Imprints of Passing Time

12-19 May 2018

Surface Gallery, Nottingham, UK

Photography by Gavin Conwill and the artist.

Imprints of Passing Time was an exhibition of monotypes and performances by Bettina Fung that contemplates the value of non-doing as opposed to the modern day lifestyle of haste, efficiency and productivity. Fung questions the idea of progress and the culture of overworking and draws attention to slowness, idleness and aimlessness by exploring what doing nothing entails.

Using actions that are overlooked or deemed as unproductive as means of artistic production, Fung performed these actions over a specific duration of time on paper with a layer of printing ink underneath. The resulted prints were created either from the body imprinted onto the paper or lifted from the image formed on the layer of ink. Consequently, these prints captured the time spent and actions taken. Selected monotypes from the exhibition could be viewed in the Drawings section of the website.

For the whole duration of the exhibition, the gallery was transformed into an active space of making, where live monotyping was carried out daily. Commencing with the performance of 365 at the exhibition opening and followed by Dwellings a long durational performance that lasted 5 days and was adapted from I am tired with you. Documentation of both performances are below.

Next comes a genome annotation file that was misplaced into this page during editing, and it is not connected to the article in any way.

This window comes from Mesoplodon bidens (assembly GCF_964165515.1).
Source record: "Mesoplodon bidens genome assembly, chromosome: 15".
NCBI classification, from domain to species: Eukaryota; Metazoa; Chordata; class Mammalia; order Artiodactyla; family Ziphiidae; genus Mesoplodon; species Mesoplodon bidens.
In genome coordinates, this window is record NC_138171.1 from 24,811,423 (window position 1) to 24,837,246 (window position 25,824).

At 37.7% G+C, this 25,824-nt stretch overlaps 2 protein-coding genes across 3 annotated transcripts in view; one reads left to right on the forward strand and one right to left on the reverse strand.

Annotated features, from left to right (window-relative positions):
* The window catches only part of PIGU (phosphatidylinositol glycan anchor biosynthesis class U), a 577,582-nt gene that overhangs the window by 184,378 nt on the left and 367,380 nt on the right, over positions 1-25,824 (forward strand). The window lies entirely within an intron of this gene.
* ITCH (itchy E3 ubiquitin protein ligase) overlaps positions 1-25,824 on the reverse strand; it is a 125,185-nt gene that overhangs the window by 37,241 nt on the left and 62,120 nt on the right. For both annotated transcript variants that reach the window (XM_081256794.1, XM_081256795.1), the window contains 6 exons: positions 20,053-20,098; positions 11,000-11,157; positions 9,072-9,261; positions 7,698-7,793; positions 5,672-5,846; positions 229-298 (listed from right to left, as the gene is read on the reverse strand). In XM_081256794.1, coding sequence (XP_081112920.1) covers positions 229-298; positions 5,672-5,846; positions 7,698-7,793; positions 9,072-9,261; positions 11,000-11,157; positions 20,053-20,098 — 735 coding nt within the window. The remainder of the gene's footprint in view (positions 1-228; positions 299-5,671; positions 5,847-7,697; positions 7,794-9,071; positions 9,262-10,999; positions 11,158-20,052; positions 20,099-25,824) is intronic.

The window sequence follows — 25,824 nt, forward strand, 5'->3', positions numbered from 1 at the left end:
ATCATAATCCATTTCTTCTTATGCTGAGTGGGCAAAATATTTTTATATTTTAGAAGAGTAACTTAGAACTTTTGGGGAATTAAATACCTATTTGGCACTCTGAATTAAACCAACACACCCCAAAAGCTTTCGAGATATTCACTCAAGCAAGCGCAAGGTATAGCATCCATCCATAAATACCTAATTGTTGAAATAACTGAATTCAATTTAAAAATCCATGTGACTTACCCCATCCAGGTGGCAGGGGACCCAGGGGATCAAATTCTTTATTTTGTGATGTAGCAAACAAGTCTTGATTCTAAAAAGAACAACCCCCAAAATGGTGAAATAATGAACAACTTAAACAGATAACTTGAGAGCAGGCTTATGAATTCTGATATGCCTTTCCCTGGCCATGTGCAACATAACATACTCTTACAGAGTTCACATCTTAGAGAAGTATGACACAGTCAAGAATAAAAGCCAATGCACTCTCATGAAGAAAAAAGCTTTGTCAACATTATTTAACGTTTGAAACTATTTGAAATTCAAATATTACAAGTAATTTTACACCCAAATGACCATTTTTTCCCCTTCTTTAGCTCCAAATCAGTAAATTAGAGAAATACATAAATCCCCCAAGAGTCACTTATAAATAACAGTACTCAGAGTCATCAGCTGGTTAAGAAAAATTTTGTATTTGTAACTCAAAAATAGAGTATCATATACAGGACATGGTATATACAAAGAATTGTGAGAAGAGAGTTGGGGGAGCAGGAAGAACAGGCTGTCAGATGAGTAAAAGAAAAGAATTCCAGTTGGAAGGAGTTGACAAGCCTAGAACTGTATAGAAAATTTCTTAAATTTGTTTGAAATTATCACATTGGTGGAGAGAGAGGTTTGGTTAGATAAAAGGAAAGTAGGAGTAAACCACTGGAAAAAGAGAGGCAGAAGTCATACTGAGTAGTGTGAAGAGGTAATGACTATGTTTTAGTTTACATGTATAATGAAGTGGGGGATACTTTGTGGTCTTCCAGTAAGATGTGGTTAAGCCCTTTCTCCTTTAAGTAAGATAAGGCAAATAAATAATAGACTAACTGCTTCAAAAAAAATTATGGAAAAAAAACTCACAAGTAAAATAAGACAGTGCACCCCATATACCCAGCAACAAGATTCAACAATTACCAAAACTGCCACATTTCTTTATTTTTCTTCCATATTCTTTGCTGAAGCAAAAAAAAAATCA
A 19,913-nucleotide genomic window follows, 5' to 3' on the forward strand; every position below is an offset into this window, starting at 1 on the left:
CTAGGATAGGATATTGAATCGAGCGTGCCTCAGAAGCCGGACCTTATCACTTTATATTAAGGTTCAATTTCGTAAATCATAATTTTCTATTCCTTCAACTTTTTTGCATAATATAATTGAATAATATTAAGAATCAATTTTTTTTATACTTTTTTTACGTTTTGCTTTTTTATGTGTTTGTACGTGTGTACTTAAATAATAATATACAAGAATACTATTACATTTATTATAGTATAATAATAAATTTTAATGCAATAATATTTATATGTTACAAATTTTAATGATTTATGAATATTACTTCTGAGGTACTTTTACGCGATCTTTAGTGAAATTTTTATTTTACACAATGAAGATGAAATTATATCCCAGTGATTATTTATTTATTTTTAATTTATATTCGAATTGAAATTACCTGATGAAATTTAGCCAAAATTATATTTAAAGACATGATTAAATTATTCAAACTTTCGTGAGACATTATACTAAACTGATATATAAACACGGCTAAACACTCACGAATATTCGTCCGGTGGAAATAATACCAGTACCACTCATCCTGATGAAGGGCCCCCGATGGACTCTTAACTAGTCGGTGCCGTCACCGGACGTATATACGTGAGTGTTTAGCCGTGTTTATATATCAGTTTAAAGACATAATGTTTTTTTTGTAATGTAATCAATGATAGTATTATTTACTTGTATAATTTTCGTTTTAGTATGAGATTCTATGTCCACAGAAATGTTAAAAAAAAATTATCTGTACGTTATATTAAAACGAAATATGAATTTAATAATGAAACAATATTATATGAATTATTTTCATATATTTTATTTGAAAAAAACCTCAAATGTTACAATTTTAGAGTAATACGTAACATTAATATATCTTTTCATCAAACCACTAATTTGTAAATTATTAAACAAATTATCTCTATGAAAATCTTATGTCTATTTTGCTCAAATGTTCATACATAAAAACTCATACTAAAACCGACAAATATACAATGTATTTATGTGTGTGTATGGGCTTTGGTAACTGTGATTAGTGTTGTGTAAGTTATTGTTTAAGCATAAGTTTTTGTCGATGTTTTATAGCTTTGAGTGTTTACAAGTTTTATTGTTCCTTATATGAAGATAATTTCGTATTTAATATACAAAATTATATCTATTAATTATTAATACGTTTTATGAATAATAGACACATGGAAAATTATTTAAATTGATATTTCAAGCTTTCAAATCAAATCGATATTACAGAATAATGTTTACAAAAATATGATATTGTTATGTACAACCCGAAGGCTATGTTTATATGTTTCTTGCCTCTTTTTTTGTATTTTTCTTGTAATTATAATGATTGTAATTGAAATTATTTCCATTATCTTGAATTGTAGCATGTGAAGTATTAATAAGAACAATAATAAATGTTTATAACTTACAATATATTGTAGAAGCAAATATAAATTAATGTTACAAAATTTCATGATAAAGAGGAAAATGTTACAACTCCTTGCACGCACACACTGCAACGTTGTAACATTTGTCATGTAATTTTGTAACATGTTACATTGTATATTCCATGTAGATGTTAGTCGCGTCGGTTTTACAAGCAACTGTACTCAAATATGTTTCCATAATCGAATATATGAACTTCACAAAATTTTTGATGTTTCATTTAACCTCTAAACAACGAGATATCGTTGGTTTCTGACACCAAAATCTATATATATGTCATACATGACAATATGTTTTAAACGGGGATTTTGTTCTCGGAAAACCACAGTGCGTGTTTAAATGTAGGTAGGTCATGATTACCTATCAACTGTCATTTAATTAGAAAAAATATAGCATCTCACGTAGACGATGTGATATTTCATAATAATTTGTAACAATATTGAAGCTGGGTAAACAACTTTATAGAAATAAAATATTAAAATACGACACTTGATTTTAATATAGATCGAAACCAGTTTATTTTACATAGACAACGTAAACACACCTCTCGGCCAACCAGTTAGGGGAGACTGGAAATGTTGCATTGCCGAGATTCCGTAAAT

Additional events – art review evening, artist talk and discussion on doing nothing also took place over the course of the exhibition.

The exhibition was supported using public funding by the National Lottery through Arts Council England.

365 @ Imprints of Passing Time exhibition opening

11 May 2018

Photography by Surface Gallery volunteers.

Dwellings

12 - 18 May 2018

A large scale and collective monotyping act that could be considered as a ritual to resist society’s competitive, goal oriented and achievement obsessed tendencies. Over five days of the exhibition, the artist did nothing for an hour on a sheet of paper with a layer of printing ink underneath. All were welcome to join her on the paper.

Photography by Gavin Conwill and Surface Gallery volunteers.

Dwellings aftermath:

Photography by Gavin Conwill and the artist.